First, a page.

Silkworm Incubator, Japan

Special Collections > Keystone Slides
tiff scanned file from original glass slide
All the threads of our real silk is made by the silkworm. There are four stages in the life history of a silkworm. It is first an egg. This egg hatches into a worm. The worm becomes a chrysalis (krs´ å ls), and the chrysalis changes into a moth. It is the second stage-that of the worm-that you see pictured here. Silkworms are grown and tended in China and Japan. In the fall the parent moths are freed in a large room. They lay their eggs on sheets of white paper. These sheets are carefully kept in a cool place during the winter. In the spring they are put into incubators where the eggs hatch in about 10 days. It is a picture of one of these incubators that you see here. It is a simple affair-a two-storied box. In the upper one are shelves on which the papers containing the eggs are placed. In the lower one is the heating apparatus. The heat ascends about the eggs. It must be very carefully watched or the eggs will become either too hot or too cold. The Japanese man is taking the temperature the thermometer shows to make a note of it on his pad. The eggs are about the size and shape of turnip seeds and are of a grayish color. Through the thin shell on one end of the egg the worm breaks his way when the hatching time comes. As soon as the worms are hatched they are placed in trays, and given the ashes of mulberry leaves. This they feed on for a short while until they are large enough to eat crushed leaves. What is the life-history of a butterfly? What is the Japanese woman holding in her right hand? What is peculiar about the way in which the Japanese man is sitting? Do we produce any raw silk in this country? From what countries do we get most of our raw silk? Keystone ID: 14746 Note: All titles, descriptions, and location coordinates are from the original Keystone Slide documentation as supplied by the Keystone View Company. No text has been edited or changed.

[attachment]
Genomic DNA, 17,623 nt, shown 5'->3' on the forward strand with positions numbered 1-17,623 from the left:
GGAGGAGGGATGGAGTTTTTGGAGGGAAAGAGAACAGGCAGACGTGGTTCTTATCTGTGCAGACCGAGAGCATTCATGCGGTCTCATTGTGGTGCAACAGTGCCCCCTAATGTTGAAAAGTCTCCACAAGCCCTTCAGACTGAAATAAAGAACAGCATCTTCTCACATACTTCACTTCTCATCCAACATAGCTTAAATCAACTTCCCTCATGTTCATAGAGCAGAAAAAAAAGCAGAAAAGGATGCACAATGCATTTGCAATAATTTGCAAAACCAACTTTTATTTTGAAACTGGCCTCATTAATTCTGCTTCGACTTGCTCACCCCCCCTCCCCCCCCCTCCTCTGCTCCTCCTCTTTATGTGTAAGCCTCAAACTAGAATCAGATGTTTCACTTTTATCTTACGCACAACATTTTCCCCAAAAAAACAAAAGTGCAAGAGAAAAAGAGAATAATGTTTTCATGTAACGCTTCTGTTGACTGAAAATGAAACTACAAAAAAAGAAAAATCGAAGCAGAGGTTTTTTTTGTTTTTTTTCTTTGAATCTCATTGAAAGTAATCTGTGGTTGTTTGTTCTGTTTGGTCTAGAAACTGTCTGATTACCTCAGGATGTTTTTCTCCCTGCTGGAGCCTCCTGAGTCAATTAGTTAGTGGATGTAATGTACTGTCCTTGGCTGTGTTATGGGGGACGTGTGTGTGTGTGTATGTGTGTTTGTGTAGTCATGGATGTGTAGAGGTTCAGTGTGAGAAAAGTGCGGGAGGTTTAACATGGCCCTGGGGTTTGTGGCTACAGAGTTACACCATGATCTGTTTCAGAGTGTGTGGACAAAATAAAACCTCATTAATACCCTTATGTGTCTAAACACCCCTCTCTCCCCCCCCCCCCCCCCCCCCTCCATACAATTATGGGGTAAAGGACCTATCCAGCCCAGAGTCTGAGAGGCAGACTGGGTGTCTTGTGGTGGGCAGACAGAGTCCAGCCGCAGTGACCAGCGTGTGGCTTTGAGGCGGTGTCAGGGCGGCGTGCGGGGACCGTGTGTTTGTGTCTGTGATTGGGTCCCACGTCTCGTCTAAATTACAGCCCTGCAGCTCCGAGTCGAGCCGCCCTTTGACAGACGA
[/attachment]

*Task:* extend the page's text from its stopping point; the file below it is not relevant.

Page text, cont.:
Copyright by the Keystone View Company. The original slides are housed in McConnell Library's Special Collections.